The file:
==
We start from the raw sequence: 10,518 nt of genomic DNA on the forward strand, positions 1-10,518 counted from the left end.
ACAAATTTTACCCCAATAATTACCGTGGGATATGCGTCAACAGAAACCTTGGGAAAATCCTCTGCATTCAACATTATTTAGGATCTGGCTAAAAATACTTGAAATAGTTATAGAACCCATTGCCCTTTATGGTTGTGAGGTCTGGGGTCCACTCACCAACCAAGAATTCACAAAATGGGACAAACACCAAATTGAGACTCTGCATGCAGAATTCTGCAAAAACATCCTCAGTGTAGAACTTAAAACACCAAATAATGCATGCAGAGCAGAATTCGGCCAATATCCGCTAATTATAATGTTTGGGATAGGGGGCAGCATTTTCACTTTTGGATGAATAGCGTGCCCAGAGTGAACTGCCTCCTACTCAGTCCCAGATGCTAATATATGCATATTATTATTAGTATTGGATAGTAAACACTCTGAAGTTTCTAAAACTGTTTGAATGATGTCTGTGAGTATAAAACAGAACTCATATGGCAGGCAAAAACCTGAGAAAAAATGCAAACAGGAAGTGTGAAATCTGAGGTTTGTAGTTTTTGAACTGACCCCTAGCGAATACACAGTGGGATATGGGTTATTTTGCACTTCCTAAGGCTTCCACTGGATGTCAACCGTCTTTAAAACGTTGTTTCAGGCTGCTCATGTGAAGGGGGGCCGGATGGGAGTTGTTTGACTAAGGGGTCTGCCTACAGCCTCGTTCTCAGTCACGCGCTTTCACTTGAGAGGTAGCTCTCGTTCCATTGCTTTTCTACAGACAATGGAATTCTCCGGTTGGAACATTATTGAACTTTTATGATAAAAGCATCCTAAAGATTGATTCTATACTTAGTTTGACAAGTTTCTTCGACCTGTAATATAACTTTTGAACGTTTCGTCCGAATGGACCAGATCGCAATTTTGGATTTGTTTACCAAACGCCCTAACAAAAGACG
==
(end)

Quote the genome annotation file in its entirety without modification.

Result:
We start from the raw sequence: 10,518 nt of genomic DNA on the forward strand, positions 1-10,518 counted from the left end.
ACAAATTTTACCCCAATAATTACCGTGGGATATGCGTCAACAGAAACCTTGGGAAAATCCTCTGCATTCAACATTATTTAGGATCTGGCTAAAAATACTTGAAATAGTTATAGAACCCATTGCCCTTTATGGTTGTGAGGTCTGGGGTCCACTCACCAACCAAGAATTCACAAAATGGGACAAACACCAAATTGAGACTCTGCATGCAGAATTCTGCAAAAACATCCTCAGTGTAGAACTTAAAACACCAAATAATGCATGCAGAGCAGAATTCGGCCAATATCCGCTAATTATAATGTTTGGGATAGGGGGCAGCATTTTCACTTTTGGATGAATAGCGTGCCCAGAGTGAACTGCCTCCTACTCAGTCCCAGATGCTAATATATGCATATTATTATTAGTATTGGATAGTAAACACTCTGAAGTTTCTAAAACTGTTTGAATGATGTCTGTGAGTATAAAACAGAACTCATATGGCAGGCAAAAACCTGAGAAAAAATGCAAACAGGAAGTGTGAAATCTGAGGTTTGTAGTTTTTGAACTGACCCCTAGCGAATACACAGTGGGATATGGGTTATTTTGCACTTCCTAAGGCTTCCACTGGATGTCAACCGTCTTTAAAACGTTGTTTCAGGCTGCTCATGTGAAGGGGGGCCGGATGGGAGTTGTTTGACTAAGGGGTCTGCCTACAGCCTCGTTCTCAGTCACGCGCTTTCACTTGAGAGGTAGCTCTCGTTCCATTGCTTTTCTACAGACAATGGAATTCTCCGGTTGGAACATTATTGAACTTTTATGATAAAAGCATCCTAAAGATTGATTCTATACTTAGTTTGACAAGTTTCTTCGACCTGTAATATAACTTTTGAACGTTTCGTCCGAATGGACCAGATCGCAATTTTGGATTTGTTTACCAAACGCCCTAACAAAAGACG